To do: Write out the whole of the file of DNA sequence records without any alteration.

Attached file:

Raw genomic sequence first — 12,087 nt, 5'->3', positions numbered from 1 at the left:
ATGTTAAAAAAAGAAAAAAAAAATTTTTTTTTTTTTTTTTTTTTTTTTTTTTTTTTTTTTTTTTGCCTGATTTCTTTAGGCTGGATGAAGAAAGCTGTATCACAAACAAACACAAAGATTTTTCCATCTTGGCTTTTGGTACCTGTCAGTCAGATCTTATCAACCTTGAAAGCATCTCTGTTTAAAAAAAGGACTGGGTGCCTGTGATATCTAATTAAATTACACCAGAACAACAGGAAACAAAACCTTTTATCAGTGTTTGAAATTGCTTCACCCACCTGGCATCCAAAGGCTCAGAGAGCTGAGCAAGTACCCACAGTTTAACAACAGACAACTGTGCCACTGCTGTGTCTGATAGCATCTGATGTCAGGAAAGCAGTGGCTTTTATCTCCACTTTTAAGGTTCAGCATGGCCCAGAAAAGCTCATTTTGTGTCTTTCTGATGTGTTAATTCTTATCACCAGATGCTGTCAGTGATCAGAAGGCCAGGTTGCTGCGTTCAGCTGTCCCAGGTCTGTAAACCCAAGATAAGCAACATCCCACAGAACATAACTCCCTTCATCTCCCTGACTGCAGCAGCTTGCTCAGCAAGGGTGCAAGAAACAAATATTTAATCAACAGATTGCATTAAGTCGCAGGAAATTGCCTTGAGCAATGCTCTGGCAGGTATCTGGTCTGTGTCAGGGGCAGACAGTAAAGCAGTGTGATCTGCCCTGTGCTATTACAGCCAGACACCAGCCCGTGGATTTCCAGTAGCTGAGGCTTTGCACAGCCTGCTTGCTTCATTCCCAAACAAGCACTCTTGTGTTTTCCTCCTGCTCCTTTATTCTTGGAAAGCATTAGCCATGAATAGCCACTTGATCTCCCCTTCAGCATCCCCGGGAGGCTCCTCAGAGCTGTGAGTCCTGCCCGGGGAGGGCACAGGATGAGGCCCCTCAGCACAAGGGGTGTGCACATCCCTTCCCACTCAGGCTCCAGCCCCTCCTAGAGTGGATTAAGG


Raw genomic sequence first — 12,087 nt, 5'->3', positions numbered from 1 at the left:
ATGTTAAAAAAAGAAAAAAAAAATTTTTTTTTTTTTTTTTTTTTTTTTTTTTTTTTTTTTTTTTGCCTGATTTCTTTAGGCTGGATGAAGAAAGCTGTATCACAAACAAACACAAAGATTTTTCCATCTTGGCTTTTGGTACCTGTCAGTCAGATCTTATCAACCTTGAAAGCATCTCTGTTTAAAAAAAGGACTGGGTGCCTGTGATATCTAATTAAATTACACCAGAACAACAGGAAACAAAACCTTTTATCAGTGTTTGAAATTGCTTCACCCACCTGGCATCCAAAGGCTCAGAGAGCTGAGCAAGTACCCACAGTTTAACAACAGACAACTGTGCCACTGCTGTGTCTGATAGCATCTGATGTCAGGAAAGCAGTGGCTTTTATCTCCACTTTTAAGGTTCAGCATGGCCCAGAAAAGCTCATTTTGTGTCTTTCTGATGTGTTAATTCTTATCACCAGATGCTGTCAGTGATCAGAAGGCCAGGTTGCTGCGTTCAGCTGTCCCAGGTCTGTAAACCCAAGATAAGCAACATCCCACAGAACATAACTCCCTTCATCTCCCTGACTGCAGCAGCTTGCTCAGCAAGGGTGCAAGAAACAAATATTTAATCAACAGATTGCATTAAGTCGCAGGAAATTGCCTTGAGCAATGCTCTGGCAGGTATCTGGTCTGTGTCAGGGGCAGACAGTAAAGCAGTGTGATCTGCCCTGTGCTATTACAGCCAGACACCAGCCCGTGGATTTCCAGTAGCTGAGGCTTTGCACAGCCTGCTTGCTTCATTCCCAAACAAGCACTCTTGTGTTTTCCTCCTGCTCCTTTATTCTTGGAAAGCATTAGCCATGAATAGCCACTTGATCTCCCCTTCAGCATCCCCGGGAGGCTCCTCAGAGCTGTGAGTCCTGCCCGGGGAGGGCACAGGATGAGGCCCCTCAGCACAAGGGGTGTGCACATCCCTTCCCACTCAGGCTCCAGCCCCTCCTAGAGTGGATTAAGG